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Targaryen family dynamic

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I think it was mostly harmonious. Baelor was a charming and diplomatic man, and surely earned the love and respect of all his brothers. Other factors that contributed to this healthy environment are that they had a common enemy in the Blackfyres, and that none of the brothers could expect to inherit kingship soon (Daeron had Baelor when he was 15, so normally Baelor would become king as an old man).

While Maekar admired and felt close to Baelor, I'm sure Ser Raymon Fossoway was right when he said that he also envied him a lot. All his accomplishments were overshadowed by his older brother, and that made him a bitter man and Stannis' precursor.

Rhaegel seems to have had some kind of intellectual disability, so probably he was left aside and hidden from the public. And while Aerys probably was in good terms with his father and Baelor, he and Maekar were probably too different to  get along (I see Aerys of having only the intellectual side and Maekar only the warlike side, while Daeron and Baelor combined both).

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14 hours ago, The hairy bear said:

I think it was mostly harmonious. Baelor was a charming and diplomatic man, and surely earned the love and respect of all his brothers.

I'm pretty sure Aerys and Rhaegel liked their older brother - assuming they recognized his existence - but Maekar is clearly also jealous of the man. He may love him the way you love a brother, but he would prefer it if he himself was Baelor - or rather, if he was the firstborn son. He feels cheated by fate, and it takes him a long time to make peace with that.

One should assume the death of Baelor at his hand should have changed him - but afterwards he has issues with both King Aerys I and Bloodraven.

14 hours ago, The hairy bear said:

While Maekar admired and felt close to Baelor, I'm sure Ser Raymon Fossoway was right when he said that he also envied him a lot. All his accomplishments were overshadowed by his older brother, and that made him a bitter man and Stannis' precursor.

It is not just that, he also transferred his own rivalry with Baelor to his own sons, forcing Daeron and Aerion to compete with Prince Valarr (and Matarys as well, presumably). That isn't exactly healthy. If Baelor and his sons hadn't died as early as they did, Maekar could have planted the seeds for a another Dance. One can easily see Aerion and his sons challenging the rule of a weak Valarr I, can't we? The man wasn't even remotely as great as his father or grandfather...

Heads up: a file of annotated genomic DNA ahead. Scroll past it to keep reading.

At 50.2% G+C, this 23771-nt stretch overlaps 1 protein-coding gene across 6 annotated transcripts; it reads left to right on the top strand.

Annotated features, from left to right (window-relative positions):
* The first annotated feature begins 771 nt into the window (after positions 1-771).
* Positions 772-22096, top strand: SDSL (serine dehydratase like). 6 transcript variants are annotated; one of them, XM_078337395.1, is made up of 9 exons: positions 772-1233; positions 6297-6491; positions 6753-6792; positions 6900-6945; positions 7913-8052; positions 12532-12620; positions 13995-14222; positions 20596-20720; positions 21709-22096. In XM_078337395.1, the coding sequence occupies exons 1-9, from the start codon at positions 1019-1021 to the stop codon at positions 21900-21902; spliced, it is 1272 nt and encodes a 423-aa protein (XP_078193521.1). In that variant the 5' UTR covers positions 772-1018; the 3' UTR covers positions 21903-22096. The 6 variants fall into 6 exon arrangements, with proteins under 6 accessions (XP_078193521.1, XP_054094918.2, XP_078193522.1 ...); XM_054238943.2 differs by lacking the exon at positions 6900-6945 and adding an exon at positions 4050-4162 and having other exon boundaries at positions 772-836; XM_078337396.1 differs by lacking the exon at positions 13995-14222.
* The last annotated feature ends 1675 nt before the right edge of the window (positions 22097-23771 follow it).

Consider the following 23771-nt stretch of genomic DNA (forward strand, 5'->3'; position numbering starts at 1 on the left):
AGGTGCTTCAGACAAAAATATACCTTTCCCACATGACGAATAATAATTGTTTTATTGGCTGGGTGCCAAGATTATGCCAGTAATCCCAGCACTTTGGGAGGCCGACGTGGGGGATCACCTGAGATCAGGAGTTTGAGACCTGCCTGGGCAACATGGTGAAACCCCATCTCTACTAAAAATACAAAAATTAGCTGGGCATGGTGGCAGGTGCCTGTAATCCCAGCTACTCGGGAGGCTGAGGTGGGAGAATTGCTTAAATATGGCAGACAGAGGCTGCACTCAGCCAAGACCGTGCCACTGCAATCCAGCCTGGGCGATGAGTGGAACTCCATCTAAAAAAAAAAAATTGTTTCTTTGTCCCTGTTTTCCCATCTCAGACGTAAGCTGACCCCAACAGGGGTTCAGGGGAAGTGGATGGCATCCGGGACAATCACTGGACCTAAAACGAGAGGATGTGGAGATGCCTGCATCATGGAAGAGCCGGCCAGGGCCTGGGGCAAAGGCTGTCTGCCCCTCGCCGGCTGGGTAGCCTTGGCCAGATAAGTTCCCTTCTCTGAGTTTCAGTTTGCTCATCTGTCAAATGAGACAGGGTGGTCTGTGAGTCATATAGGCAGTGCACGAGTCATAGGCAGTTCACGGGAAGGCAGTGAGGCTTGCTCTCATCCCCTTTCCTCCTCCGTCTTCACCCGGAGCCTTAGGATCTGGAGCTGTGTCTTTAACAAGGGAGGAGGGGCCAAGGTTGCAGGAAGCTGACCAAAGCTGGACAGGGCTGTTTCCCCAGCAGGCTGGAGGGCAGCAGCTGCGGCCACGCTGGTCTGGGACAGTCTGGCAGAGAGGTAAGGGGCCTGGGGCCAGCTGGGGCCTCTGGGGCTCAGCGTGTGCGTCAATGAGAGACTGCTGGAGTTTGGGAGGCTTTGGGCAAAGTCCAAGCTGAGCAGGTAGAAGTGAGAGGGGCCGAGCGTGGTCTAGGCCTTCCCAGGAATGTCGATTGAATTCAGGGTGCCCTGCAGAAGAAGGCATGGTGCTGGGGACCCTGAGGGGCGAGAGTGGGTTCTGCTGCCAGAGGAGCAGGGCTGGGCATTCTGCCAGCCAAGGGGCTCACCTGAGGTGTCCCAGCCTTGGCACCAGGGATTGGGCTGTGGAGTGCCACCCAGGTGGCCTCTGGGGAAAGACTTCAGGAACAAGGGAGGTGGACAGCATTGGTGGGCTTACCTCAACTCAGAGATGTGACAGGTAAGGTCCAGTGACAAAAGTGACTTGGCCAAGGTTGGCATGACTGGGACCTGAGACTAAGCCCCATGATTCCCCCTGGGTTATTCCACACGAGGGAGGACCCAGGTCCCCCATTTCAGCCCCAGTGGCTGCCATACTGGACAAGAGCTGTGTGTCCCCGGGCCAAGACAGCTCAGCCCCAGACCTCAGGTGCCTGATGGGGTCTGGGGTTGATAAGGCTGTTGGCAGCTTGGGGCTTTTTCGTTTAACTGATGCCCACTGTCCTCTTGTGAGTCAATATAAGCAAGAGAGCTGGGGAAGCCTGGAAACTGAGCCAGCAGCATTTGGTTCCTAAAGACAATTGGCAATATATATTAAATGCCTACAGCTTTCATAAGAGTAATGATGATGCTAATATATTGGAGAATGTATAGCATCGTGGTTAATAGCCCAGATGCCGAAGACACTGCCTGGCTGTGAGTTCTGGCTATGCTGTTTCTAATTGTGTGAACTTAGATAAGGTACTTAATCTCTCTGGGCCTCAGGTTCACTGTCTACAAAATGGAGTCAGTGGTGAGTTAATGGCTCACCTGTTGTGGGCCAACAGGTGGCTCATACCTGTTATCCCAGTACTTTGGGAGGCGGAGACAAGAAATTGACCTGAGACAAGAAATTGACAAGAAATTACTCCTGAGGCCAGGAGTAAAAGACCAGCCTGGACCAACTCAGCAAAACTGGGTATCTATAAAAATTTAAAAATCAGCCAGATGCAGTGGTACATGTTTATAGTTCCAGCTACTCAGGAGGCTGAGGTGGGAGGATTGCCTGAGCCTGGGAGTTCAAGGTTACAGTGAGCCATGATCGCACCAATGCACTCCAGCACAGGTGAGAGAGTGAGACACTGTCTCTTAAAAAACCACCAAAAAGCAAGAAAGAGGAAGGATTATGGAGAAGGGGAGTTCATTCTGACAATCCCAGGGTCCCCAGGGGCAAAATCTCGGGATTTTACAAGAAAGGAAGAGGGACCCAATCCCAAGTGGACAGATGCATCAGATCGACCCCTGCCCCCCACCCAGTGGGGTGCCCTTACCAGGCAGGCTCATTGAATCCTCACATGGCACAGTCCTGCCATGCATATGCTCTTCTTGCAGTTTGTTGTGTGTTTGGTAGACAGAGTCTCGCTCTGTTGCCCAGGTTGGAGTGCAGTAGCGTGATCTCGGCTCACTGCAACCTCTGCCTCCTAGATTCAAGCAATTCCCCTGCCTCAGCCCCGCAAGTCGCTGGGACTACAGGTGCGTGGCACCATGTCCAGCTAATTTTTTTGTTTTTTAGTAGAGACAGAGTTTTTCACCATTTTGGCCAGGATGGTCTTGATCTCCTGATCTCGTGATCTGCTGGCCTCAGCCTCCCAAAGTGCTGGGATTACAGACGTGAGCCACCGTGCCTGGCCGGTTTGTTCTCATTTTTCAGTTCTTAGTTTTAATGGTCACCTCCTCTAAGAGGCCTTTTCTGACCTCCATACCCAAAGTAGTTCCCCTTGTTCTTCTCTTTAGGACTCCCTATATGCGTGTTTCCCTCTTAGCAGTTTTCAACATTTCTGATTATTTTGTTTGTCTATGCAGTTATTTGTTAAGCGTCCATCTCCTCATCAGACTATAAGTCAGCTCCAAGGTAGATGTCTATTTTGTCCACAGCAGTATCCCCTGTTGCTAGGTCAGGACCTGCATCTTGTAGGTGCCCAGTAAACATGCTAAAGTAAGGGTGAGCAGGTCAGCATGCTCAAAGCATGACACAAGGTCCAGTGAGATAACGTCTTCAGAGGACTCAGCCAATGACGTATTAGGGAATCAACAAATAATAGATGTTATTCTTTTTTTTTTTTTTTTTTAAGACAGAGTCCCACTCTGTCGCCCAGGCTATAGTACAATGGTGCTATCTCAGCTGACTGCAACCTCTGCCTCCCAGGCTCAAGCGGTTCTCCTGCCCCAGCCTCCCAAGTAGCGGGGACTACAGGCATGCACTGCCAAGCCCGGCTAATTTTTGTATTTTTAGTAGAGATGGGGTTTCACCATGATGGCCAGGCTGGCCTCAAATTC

14 hours ago, The hairy bear said:

Rhaegel seems to have had some kind of intellectual disability, so probably he was left aside and hidden from the public. And while Aerys probably was in good terms with his father and Baelor, he and Maekar were probably too different to  get along (I see Aerys of having only the intellectual side and Maekar only the warlike side, while Daeron and Baelor combined both).

I doubt Maekar and Aerys had anything to talk about. I mean, Aerys I is likely one of the smartest and most obsessed characters in the series, being completely absorbed by his research and hobbies. One assumes that he would only want to talk about this stuff when he ever showed at the dinner table, or wherever he interacted with his family while his parents were still alive. I don't see Maekar being able to comment on anything Aerys was trying to explain them, nor him being interested in showing - or feigning - respect for anything Aerys was doing.

It is hardly a surprise that King Aerys I favored the bastard uncle who was also very much into sorcery over his martial younger brother. Bloodraven can manage Aerys I's kingdom for him - and he can converse with him as an equal about higher mystery stuff. Maekar could only do the former.

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4 hours ago, Lord Varys said:

One should assume the death of Baelor at his hand should have changed him - but afterwards he has issues with both King Aerys I and Bloodraven.

To be fair, half the kingdom had issues with both Aerys I and Bloodraven. Their polices were questionable and unpopular, to say the least.

And Baelor's death actually change him. He acknowledges that he had been wrong by sending Aerion to Lys and Egg with Duncan. And TWOIAF says that "he became even more stern and unforgiving".

4 hours ago, Lord Varys said: